|Physical Health (Taha Tinana)||Mental Health (Taha Hinengaro)|
|Spiritual Health (Taha Wairua)||Family/Social Health (Taha Whānau)|
Physical Health (Taha Tinana)
It’s important during this time to be active, but only within your own realistic physical limits. Don’t over-exert yourself in case you injure yourself, which might compromise the social distance of people who need to treat you. Similarly, stay close to home and do not do an activity that might require your rescue. Examples – which are now restricted by law – include swimming at beaches, surfing, tramping and hunting.
Group Fitness: Les Mills have free classes available on TVNZ OnDemand as well as on broadcast TVNZ 1 at 9am and 3pm for kids on weekdays.
If you’re used to using weights at the gym but have no equipment, you can still do bodyweight training at home.
DoYogaWithMe has free yoga classes for the next two months.
Even if you are not especially fit but are able to move, getting outside (walks, bicycle rides etc.) is very important for getting the blood flowing, reducing cabin fever and getting some fresh air. It may also be nice to see your neighbours out and about and say hello from a distance.
If you find physical exercise as dull as dishwater, then play some music and dance like no one’s watching! Or close the door and put on some headphones. Your own personal silent disco is good for you physically and can be great stress relief.
Good nutrition may be challenging during the lockdown for several reasons, including wanting to reduce the contagion risk of going to the supermarket, being on a tight budget, or not knowing how to cook healthy meals. Overeating due to stress or boredom may also be a problem. In fact, most of us may need to reduce our quantity and frequency of meals for the simple reason that we’re exercising less by staying at home and having easy access to the kitchen.
For those who are used to eating out (or ordering Uber Eats) regularly, there may be a danger of eating too much unhealthy packaged and processed food from the supermarket that is high in sodium, sugar and fat. A healthy compromise may be purchasing ready-made supermarket meals or meal kits such those from HelloFresh, and Woop, if they’re available in your area (currently My Food Bag is not taking any new orders). Meal kits are usually nutritious and they may even open up a new world of healthy cooking from scratch.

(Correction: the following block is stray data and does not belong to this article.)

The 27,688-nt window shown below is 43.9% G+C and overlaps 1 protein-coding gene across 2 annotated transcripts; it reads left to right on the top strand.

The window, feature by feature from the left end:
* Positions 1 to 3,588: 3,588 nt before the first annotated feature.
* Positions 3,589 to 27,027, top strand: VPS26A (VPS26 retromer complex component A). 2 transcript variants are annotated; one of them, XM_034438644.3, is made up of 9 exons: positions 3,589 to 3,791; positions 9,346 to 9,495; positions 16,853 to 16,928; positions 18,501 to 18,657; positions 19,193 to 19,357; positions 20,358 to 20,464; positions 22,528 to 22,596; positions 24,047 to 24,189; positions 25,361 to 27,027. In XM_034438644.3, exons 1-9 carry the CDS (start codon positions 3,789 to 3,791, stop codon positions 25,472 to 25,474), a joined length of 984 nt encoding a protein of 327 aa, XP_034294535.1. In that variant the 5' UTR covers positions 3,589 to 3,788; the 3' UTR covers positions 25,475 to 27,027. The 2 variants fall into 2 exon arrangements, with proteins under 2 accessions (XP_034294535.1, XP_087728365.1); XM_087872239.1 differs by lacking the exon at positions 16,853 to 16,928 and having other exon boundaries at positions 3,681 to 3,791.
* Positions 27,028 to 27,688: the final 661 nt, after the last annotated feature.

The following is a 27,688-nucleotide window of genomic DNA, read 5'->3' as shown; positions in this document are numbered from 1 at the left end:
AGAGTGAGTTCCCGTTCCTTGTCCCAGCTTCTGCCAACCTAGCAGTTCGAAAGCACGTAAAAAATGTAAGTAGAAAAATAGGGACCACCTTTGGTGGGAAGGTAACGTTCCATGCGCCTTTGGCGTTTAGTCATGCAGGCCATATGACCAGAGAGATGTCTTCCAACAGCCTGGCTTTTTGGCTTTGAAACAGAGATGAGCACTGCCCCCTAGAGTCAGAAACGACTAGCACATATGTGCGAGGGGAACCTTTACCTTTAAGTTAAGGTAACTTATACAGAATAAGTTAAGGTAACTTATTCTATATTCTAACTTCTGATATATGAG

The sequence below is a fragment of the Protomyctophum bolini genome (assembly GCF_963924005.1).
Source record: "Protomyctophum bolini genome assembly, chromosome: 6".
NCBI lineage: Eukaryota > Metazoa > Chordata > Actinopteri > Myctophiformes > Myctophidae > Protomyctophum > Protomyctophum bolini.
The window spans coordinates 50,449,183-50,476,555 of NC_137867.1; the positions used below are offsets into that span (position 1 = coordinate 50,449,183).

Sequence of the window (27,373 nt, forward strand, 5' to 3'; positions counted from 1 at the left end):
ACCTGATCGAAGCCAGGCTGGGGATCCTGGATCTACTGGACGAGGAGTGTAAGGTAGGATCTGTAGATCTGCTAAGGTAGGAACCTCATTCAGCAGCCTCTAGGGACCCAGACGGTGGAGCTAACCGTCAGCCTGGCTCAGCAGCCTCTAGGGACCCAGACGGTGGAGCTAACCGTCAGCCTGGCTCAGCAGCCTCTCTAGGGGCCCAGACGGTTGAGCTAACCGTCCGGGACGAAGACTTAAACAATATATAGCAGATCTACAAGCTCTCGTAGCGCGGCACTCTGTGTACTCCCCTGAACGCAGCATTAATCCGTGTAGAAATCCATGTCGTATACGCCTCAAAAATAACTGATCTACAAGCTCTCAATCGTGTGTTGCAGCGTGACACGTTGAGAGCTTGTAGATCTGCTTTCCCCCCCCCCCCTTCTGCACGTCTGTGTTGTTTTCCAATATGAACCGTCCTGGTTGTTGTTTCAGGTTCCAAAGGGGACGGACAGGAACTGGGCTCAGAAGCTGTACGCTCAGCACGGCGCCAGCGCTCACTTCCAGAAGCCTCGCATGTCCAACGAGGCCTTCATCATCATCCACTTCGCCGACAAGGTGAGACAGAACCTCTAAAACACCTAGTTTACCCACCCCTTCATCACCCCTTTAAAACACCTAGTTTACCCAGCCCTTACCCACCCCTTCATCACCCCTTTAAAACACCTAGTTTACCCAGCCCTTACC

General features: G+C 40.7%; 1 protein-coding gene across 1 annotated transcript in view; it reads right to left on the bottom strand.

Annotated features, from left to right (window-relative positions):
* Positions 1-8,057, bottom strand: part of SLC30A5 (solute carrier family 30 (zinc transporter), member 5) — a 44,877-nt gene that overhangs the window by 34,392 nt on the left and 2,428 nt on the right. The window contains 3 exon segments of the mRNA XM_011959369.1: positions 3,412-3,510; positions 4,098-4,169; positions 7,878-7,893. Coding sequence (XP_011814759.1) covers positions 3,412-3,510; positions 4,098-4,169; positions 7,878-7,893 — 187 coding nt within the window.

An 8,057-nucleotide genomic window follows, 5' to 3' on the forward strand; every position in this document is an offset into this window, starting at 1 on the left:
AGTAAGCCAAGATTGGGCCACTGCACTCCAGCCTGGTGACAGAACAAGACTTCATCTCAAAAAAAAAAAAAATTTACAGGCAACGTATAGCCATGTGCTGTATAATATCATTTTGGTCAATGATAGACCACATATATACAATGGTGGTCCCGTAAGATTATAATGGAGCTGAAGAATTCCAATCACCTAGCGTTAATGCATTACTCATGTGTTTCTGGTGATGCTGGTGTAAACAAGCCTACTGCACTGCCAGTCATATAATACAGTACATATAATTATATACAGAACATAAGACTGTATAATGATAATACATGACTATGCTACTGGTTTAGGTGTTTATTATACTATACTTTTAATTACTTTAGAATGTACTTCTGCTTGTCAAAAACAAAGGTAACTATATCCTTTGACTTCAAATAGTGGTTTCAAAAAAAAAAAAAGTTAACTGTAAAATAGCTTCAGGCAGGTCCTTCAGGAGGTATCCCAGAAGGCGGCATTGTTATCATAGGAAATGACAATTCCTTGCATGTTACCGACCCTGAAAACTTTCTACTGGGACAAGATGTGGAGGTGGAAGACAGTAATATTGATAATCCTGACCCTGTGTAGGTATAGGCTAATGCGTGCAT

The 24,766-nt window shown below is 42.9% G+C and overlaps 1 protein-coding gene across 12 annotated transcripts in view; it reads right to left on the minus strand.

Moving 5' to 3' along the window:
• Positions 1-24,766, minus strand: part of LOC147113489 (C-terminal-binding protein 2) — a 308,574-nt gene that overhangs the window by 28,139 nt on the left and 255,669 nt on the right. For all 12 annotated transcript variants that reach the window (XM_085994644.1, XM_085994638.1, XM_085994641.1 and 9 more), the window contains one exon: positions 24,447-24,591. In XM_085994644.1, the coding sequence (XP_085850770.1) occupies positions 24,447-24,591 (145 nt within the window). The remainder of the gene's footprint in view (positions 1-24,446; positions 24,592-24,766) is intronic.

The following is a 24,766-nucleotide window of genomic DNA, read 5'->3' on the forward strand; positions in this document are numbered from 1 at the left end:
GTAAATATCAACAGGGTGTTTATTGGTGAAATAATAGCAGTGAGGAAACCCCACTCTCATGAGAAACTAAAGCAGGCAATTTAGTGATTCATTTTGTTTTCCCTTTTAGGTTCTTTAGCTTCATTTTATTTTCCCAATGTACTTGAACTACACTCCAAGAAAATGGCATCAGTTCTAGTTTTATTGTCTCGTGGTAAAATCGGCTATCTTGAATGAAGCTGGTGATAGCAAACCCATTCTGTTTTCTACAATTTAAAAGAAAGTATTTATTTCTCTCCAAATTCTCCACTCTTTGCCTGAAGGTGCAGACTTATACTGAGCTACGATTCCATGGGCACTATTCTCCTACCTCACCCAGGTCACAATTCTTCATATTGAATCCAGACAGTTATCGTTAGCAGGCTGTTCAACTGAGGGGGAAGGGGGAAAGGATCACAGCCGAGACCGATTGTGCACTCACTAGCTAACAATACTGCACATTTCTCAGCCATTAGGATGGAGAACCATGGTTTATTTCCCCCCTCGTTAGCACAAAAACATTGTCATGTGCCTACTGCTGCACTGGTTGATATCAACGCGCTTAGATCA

Spiritual Health (Taha Wairua)
Streaming entertainment: Even if you already have a paid streaming service like Netflix, Disney Plus, Amazon Prime, or Lightbox etc. you might be surprised the breadth of free (ad-supported) streaming entertainment.
- TVNZ OnDemand
- Play Stuff
- Adult Swim
- Comedy Central
- NZFilm OnDemand
* Don’t let young children roam YouTube unattended, instead let them browse YouTube Kids
Most NZ public libraries have free memberships and free online content such as ebooks, music and movies. Fast online applications are being accepted during the lockdown.
Try some old-school fun if you have access to:
- board and card games
Think positively. Don’t overload on negative news: Try not to seek out news too frequently as it can be overwhelming and some news outlets’ reporting can be overly sensationalist during this time.
Some people take great comfort in practicing their religion. It is known to support health, well-being, self-control, self-esteem, and empathy.
Most places of worship in New Zealand are now broadcasting online. You may also be able to contact religious leaders or fellow congregation members via social media. Alternatively, Google the faith of your choice online.
Mental Health (Taha Hinengaro)
From mentalhealth.org.nz, apply the 5 ways to well-being each day:
- Take notice
During this time, reaching out to a doctor or mental health professional is more important than ever, so do not be afraid to do this.
TED Talks provide free presentations on range of fascinating topics.
Family/Social Health (Taha Whānau)
Thank goodness for technology. Connecting with family, friends and making new friends on social media can make you feel less isolated, and it’s a good way to find out what loved ones are up to or to catch up with the lives of those you haven’t seen for a while. If you’re new to social media (or haven’t used it in a while) then a good way to start is to ask your friends or family what platforms they use and connect with them there.
Tips: Although social media apps can be useful for feeling socially connected and allow you to have a lot of fun with others, they can also be a huge time vacuum so limit your time on them so you can get other important activities accomplished.
Also be wary of “compare and despair syndrome” where you find yourself feeling sad after perceiving your own life not to be as interesting or successful as others on social media. You may wish to hide or even de-friend people that make you feel this way. Also, keep in mind that people often present a cultivated or glamorised version of themselves online that is not necessarily reflective of their actual life.
Seeing someone via video chat is arguably the next best thing to seeing them in person. This, combined with faster internet speeds and free feature-rich applications, is arguably why video conferencing has skyrocketed in popularity over the last few years – both socially and professionally. Most video chat applications now allow multiple participants and newer apps like Houseparty allow up to eight of your friends to play online games together.